Two Poems by Dorothy Cantwell
as is the crack of a felled tree
or the sudden silence after chainsaw shriek.
as is the dust of the rotted stump
and the sun blind chaos of carpenter ants,
as is the shattered ashen top
reaching long fingers for the lost
spread of branches, struck and severed
by lightning, now like so many a phantom limbs.
The wood in the trunk is still strong,
and my body shudders with the blade’s vibration
as I slice into the flesh.
The story in its golden rings
and the rich, rising smell of the living tree
shame me as I cut it into pieces.
Now that I know that trees
communicate with each other,
sending electrical impulses through a network of roots,
sharing comfort, support, warnings -
Now that I know that the rainforest trembles
with fear at the sound of killing machines miles away,
and that a California Redwood sweats with terror as
its neighbors gasp in acrid smoke,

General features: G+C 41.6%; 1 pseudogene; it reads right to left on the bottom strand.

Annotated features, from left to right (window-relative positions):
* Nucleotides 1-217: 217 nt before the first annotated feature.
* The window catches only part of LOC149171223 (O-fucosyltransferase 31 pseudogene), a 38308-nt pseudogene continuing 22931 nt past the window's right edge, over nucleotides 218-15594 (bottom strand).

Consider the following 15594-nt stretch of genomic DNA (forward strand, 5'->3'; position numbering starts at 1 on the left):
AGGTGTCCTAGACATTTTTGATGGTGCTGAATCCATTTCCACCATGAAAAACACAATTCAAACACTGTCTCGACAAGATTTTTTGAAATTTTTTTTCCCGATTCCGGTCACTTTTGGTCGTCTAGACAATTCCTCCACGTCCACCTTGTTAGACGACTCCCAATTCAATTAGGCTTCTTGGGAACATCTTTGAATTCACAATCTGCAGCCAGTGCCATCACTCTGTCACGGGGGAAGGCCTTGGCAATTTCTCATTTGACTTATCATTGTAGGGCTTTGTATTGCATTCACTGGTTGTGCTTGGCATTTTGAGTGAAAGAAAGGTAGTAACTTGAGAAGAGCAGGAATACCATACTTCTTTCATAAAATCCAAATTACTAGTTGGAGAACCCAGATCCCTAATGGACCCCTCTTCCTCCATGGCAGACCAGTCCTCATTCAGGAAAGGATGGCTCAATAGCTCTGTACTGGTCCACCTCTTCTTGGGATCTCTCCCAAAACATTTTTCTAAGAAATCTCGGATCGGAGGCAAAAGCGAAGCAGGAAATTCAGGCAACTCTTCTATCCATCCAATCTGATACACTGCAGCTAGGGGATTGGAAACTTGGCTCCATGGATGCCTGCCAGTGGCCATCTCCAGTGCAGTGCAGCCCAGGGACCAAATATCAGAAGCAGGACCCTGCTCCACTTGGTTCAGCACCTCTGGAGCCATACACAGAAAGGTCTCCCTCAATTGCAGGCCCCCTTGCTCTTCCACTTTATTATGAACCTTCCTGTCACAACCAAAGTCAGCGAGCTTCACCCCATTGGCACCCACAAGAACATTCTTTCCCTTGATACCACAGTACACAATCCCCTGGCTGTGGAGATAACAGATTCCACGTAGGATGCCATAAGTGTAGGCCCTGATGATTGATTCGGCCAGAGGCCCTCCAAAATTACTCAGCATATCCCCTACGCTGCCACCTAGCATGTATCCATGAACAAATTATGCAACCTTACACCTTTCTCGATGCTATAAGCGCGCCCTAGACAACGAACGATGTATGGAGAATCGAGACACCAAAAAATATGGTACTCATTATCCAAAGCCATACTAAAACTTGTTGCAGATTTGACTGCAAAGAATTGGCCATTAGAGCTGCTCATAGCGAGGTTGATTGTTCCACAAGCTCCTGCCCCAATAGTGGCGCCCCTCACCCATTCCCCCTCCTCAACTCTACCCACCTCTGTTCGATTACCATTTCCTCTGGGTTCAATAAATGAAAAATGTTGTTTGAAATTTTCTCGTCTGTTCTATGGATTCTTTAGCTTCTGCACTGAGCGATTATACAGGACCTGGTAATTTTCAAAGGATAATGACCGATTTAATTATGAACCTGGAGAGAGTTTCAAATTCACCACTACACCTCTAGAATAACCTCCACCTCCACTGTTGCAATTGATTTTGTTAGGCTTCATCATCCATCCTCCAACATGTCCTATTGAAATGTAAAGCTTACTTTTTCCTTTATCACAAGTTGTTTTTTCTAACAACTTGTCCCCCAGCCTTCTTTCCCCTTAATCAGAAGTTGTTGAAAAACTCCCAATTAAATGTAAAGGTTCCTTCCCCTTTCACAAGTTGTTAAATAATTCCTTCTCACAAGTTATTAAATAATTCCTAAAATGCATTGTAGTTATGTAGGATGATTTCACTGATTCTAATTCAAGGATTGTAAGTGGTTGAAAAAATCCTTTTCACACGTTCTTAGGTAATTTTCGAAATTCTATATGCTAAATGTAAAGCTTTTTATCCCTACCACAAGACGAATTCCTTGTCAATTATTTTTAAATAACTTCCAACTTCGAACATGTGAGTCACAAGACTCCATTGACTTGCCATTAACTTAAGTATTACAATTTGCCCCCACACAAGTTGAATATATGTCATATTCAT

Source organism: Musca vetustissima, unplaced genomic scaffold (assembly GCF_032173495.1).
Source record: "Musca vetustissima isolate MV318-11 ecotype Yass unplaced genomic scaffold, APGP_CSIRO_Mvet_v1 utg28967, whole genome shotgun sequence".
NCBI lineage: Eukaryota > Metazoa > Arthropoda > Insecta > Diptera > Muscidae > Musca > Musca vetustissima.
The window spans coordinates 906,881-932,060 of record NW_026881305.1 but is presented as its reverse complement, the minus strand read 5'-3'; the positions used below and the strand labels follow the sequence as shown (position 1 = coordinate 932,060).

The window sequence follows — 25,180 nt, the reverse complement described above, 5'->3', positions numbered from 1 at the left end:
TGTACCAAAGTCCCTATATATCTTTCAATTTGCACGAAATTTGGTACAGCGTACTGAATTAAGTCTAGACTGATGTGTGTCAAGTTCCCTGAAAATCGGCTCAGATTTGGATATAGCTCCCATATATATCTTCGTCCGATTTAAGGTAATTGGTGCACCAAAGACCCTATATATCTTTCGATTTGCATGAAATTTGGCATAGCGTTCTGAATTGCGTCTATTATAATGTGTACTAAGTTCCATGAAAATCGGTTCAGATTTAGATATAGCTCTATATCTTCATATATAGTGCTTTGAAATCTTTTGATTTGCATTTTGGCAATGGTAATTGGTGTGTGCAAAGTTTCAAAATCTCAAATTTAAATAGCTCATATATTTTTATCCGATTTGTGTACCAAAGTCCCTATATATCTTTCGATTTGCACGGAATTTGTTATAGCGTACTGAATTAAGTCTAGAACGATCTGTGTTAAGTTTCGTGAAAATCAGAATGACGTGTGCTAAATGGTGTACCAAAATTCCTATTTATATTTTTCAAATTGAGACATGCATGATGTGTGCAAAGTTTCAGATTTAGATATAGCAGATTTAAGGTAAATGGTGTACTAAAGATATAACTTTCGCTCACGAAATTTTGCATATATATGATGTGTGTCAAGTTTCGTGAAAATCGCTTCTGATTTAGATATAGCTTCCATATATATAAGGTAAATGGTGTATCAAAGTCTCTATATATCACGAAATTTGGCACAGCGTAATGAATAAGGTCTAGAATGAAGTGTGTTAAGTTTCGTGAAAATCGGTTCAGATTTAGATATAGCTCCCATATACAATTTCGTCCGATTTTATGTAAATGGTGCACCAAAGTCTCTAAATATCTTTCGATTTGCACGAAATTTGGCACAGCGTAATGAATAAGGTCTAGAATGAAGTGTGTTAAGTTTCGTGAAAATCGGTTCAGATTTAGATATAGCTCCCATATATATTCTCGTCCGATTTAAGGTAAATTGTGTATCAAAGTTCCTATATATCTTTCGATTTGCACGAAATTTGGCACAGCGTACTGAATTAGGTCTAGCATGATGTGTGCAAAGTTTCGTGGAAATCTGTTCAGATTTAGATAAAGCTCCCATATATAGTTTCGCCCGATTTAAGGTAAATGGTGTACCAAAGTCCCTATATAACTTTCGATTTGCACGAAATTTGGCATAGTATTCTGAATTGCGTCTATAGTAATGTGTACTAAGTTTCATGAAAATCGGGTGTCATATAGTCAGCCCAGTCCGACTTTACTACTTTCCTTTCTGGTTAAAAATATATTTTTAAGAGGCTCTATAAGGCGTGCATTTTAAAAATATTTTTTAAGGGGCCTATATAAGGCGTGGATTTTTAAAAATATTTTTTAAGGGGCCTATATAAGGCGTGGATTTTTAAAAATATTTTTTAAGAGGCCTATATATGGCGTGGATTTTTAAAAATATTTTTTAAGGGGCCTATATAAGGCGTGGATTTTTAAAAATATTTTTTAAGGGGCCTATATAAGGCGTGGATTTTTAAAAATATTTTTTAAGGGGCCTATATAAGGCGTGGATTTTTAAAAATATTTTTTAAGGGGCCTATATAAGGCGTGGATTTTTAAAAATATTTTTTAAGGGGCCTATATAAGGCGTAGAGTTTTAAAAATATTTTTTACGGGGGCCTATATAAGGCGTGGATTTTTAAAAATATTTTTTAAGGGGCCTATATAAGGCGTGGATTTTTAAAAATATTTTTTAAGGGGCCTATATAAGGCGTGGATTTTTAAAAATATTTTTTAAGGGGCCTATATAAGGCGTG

even this mercy killing
seems like a sin.
Wild Goose Chase
On the September lake
sweet young turtles lie on rocks in the sun
glowing like small bronze statues
watching me watching them as I glide by
One by one they slip into the water though my paddle is still
A wild goose swoops down and lands on the lake,
sending up a spray like a water skier approaching the shore.
I believe she is lost from her flock or injured,
for she is calling plaintively, rhythmically
as if signaling her location.
I think of those sea creatures who
have had to overcome their fear and
bump up against the sides of boats
to be freed by human hands from fishing lines or plastic.
I try to come closer but as I get near enough to see
the white feathers on her beautiful black neck
she lifts and skims low across the water to the far side
still honking mournfully at the empty blue sky.
I can no more help her than I can
my own grown child, lost in a harsh world,
ensnared in a chaos of feelings,
but too stubborn or fearful to let me
approach to try to untangle them.
I return to the dock weeping about the bird
and my husband steadies me as I step from the kayak.
The goose will be fine.
Dorothy Cantwell lives in New York City and has worked as an educator, actor and playwright. She has been a featured poet in the Great Weather for Media Sunday Series, Su Polo's Saturn Series, at Viviana Duncan's Stark Reality, Patricia Carragon's Brownstone Poets, and at the Huntington Poetry Barn. She continues to read her work in a number of New York and Long Island venues.